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Forgiveness. Who's Counting

Peter came to Jesus and asked, “Lord, how many times shall I forgive my brother or sister who sins against me? Up to seven times?” Jesus answered, “I tell you, not seven times, but seventy-seven times.”

– Matthew 18:21-22

Forgiveness, I find, is one of the hardest emotions to muster up in the moments I need it the most. Isn’t it true, those who need our greatest forgiveness are the ones who have hurt us the deepest?

Are you like me… when someone hurts your feelings, your tongue gets tied, your heart twists until it hurts, and your thoughts are so tangled you’re stuck in time? My first response tends to be paralysis when I’m hurt. It’s one of the only times in my life that I find myself speechless.

How do you respond when she tells lies about you, or he ignores your pleas for help, or they plan to leave you out on purpose? Hurt. We all walk through this life being hurt far too many times to count. I think that’s why when Jesus was asked how many times should we forgive someone, He gave a number we’d lose track of, too many times to count.

Jesus was familiar with the psalmist’s words,

If you, O LORD, kept a record of sins, O LORD who could stand? But with You, there is forgiveness. (Psalm 130:3-4)

Think for a split moment of how many times God has forgiven you for big and small mistakes you’ve made. Too many times to count, right? That’s why when Peter asked Jesus how many times he needed to forgive a brother or sister, Jesus told him a story to make it crystal clear.

Jesus told Peter about a King who wanted to settle his financial accounts. The King summoned a man who owed him a huge sum of money, worth millions of dollars today. He told the man to repay the debt or he and his family would be sold into slavery. The man fell to his knees and begged for the King’s mercy. The King took pity on the man, cancelled all his debt, and set him free.

Right after this, the forgiven man found another man who owed him just a few dollars. He demanded repayment. When he was asked to show mercy and forgive this small debt, he refused and had his debtor thrown into jail. When the King heard what had happened he said, “I canceled all that debt of yours because you begged me to. Shouldn’t you have had mercy on your fellow servant just as I had on you?” (Matthew 18:32-33)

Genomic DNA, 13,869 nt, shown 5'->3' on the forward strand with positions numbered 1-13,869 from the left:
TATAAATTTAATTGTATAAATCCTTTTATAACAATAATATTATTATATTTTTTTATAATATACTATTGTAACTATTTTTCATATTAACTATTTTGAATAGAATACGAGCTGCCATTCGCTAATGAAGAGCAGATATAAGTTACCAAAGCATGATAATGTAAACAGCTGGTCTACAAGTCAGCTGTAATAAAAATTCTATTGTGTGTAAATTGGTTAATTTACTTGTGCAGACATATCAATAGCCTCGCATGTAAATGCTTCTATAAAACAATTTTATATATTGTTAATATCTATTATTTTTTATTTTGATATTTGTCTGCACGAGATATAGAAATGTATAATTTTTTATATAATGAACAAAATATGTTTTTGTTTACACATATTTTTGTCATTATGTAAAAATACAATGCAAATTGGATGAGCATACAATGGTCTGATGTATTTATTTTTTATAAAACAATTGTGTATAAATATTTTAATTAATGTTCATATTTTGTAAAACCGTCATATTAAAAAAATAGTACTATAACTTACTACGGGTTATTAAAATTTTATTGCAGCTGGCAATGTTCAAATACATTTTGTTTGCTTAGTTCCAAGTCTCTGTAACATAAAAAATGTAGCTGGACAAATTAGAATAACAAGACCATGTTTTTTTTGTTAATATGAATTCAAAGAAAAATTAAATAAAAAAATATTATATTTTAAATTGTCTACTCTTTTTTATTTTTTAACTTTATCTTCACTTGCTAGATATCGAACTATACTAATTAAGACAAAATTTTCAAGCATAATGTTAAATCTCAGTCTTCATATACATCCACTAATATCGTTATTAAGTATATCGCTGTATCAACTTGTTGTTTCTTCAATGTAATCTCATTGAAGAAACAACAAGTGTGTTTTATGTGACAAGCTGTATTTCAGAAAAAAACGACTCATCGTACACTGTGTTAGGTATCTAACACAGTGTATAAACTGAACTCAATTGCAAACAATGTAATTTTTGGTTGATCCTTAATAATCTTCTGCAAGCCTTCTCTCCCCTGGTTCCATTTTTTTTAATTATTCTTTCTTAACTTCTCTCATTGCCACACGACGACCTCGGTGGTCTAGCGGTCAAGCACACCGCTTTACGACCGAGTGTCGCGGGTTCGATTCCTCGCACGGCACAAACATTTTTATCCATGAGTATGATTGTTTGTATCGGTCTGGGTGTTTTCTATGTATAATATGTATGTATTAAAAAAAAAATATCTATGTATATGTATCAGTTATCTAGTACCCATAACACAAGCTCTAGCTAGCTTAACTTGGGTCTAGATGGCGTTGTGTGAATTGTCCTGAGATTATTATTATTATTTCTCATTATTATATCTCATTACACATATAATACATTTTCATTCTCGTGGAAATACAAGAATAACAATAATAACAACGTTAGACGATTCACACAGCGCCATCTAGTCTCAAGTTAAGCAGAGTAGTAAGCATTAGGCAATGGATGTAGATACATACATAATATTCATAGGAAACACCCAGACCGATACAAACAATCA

Like the originally debtor, our sins are too many to count, millions of times we’ve messed up and fallen short, yet our heavenly Father still forgives us. As we’ve been forgiven, we too need forgiveness to override our hurt.

But isn’t that easier said than done? What if the next time you’re wronged or hurt you…?

  • Remember all the times God had forgiven you.

  • Remain calm and look at things from the other person’s point of view.

  • Request God’s help to forgive and set you both free.

  • Reach out to God and pray for the one who hurt you.

Forgiveness is hard but the drawbacks of not forgiving are far worse. Like the story Jesus told, un- forgiveness makes us slaves to bitterness, revenge, or anger. And un-forgiveness also imprisons our emotions when God, our King of Kings, wants to set us free.

Who do you need to forgive today for the seventy-seventh time (but who’s counting)?

The Power of Giving God Thanks Will Ignite Your Faith and Change Your World!

Thank You for Being a Part of the 3 O’Clock Wake Up Call Movement


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